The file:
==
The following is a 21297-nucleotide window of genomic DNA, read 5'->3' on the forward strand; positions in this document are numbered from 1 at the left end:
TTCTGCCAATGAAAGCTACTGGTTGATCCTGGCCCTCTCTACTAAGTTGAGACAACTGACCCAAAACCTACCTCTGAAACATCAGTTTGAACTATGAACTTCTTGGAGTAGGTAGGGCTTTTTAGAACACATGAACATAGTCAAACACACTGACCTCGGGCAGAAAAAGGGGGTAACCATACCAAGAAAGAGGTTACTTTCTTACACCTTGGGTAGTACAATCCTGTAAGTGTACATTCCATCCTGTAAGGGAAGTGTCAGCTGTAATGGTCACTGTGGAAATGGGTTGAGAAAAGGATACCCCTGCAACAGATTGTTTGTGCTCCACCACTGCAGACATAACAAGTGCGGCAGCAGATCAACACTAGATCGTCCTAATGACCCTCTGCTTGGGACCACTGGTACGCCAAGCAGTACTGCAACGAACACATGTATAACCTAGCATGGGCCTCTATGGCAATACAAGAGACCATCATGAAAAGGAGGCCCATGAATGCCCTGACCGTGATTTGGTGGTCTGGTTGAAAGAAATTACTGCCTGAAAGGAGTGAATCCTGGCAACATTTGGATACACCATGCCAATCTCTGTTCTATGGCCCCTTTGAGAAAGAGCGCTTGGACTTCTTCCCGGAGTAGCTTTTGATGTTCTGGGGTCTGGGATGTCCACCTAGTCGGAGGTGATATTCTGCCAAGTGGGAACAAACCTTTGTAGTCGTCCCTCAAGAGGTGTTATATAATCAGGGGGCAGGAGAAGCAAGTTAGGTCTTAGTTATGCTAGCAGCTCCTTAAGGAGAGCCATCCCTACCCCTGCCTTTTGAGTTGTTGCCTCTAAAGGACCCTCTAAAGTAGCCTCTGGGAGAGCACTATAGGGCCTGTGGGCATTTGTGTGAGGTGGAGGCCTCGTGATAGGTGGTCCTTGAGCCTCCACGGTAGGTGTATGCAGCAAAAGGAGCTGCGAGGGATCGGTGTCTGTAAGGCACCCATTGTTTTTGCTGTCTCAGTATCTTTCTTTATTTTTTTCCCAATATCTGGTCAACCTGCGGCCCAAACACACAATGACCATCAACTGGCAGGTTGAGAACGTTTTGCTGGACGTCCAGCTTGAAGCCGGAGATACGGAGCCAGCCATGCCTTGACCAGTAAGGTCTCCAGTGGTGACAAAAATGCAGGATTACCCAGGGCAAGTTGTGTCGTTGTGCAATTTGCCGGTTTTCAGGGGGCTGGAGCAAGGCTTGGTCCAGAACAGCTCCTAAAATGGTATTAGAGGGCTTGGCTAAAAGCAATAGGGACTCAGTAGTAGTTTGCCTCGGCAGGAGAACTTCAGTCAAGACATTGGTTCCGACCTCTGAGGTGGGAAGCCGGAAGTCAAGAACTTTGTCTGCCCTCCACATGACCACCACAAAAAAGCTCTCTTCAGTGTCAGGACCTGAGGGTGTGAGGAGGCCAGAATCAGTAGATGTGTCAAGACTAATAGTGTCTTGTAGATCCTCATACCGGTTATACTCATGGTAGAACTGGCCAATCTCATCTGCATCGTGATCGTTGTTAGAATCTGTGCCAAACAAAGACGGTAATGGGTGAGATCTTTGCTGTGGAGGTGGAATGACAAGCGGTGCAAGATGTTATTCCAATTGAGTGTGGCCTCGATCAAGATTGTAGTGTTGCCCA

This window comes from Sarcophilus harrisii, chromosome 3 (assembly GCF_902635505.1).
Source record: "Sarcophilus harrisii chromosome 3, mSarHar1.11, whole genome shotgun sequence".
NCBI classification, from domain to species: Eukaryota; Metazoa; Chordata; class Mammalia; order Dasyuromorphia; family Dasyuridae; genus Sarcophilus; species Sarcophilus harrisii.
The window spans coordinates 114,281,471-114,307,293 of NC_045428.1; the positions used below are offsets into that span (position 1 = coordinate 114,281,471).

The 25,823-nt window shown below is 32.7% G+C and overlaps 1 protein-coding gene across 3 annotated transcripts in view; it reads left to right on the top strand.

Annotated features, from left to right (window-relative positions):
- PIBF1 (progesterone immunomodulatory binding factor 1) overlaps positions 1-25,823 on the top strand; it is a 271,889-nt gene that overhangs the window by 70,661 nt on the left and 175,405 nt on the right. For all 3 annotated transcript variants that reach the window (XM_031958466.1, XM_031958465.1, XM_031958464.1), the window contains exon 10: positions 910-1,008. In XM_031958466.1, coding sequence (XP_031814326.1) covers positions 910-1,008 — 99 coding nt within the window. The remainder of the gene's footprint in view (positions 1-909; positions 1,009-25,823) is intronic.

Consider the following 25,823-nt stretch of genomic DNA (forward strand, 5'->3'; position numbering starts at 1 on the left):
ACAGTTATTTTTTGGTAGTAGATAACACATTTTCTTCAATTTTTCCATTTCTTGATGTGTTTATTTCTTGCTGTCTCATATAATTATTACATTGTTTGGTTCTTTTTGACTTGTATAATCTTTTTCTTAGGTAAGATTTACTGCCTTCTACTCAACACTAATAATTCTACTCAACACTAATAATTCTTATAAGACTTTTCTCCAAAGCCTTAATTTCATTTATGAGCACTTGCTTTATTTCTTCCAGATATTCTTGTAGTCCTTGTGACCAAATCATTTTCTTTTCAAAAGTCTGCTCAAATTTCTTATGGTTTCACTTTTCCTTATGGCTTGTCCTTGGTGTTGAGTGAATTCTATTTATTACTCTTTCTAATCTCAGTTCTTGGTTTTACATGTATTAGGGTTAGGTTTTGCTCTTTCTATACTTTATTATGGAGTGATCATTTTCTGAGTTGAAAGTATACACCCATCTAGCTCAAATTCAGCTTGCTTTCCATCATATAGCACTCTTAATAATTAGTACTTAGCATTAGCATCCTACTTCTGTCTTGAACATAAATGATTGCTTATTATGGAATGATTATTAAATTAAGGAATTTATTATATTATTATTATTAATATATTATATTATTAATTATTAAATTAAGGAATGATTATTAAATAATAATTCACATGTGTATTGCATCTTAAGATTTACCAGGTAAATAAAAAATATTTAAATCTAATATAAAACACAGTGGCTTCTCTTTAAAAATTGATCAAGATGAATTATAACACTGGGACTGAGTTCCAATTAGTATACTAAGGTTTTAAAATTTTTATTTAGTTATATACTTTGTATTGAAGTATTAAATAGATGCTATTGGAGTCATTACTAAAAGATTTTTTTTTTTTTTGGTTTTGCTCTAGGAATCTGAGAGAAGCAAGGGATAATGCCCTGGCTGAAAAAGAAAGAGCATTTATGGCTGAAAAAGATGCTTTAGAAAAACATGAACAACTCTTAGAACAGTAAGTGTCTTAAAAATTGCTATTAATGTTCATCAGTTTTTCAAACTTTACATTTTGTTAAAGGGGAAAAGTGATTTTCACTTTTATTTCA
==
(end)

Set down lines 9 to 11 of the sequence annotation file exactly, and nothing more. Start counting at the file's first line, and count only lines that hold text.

- PIBF1 (progesterone immunomodulatory binding factor 1) overlaps positions 1-25,823 on the top strand; it is a 271,889-nt gene that overhangs the window by 70,661 nt on the left and 175,405 nt on the right. For all 3 annotated transcript variants that reach the window (XM_031958466.1, XM_031958465.1, XM_031958464.1), the window contains exon 10: positions 910-1,008. In XM_031958466.1, coding sequence (XP_031814326.1) covers positions 910-1,008 — 99 coding nt within the window. The remainder of the gene's footprint in view (positions 1-909; positions 1,009-25,823) is intronic.

Consider the following 25,823-nt stretch of genomic DNA (forward strand, 5'->3'; position numbering starts at 1 on the left):
ACAGTTATTTTTTGGTAGTAGATAACACATTTTCTTCAATTTTTCCATTTCTTGATGTGTTTATTTCTTGCTGTCTCATATAATTATTACATTGTTTGGTTCTTTTTGACTTGTATAATCTTTTTCTTAGGTAAGATTTACTGCCTTCTACTCAACACTAATAATTCTACTCAACACTAATAATTCTTATAAGACTTTTCTCCAAAGCCTTAATTTCATTTATGAGCACTTGCTTTATTTCTTCCAGATATTCTTGTAGTCCTTGTGACCAAATCATTTTCTTTTCAAAAGTCTGCTCAAATTTCTTATGGTTTCACTTTTCCTTATGGCTTGTCCTTGGTGTTGAGTGAATTCTATTTATTACTCTTTCTAATCTCAGTTCTTGGTTTTACATGTATTAGGGTTAGGTTTTGCTCTTTCTATACTTTATTATGGAGTGATCATTTTCTGAGTTGAAAGTATACACCCATCTAGCTCAAATTCAGCTTGCTTTCCATCATATAGCACTCTTAATAATTAGTACTTAGCATTAGCATCCTACTTCTGTCTTGAACATAAATGATTGCTTATTATGGAATGATTATTAAATTAAGGAATTTATTATATTATTATTATTAATATATTATATTATTAATTATTAAATTAAGGAATGATTATTAAATAATAATTCACATGTGTATTGCATCTTAAGATTTACCAGGTAAATAAAAAATATTTAAATCTAATATAAAACACAGTGGCTTCTCTTTAAAAATTGATCAAGATGAATTATAACACTGGGACTGAGTTCCAATTAGTATACTAAGGTTTTAAAATTTTTATTTAGTTATATACTTTGTATTGAAGTATTAAATAGATGCTATTGGAGTCATTACTAAAAGATTTTTTTTTTTTTTGGTTTTGCTCTAGGAATCTGAGAGAAGCAAGGGATAATGCCCTGGCTGAAAAAGAAAGAGCATTTATGGCTGAAAAAGATGCTTTAGAAAAACATGAACAACTCTTAGAACAGTAAGTGTCTTAAAAATTGCTATTAATGTTCATCAGTTTTTCAAACTTTACATTTTGTTAAAGGGGAAAAGTGATTTTCACTTTTATTTCA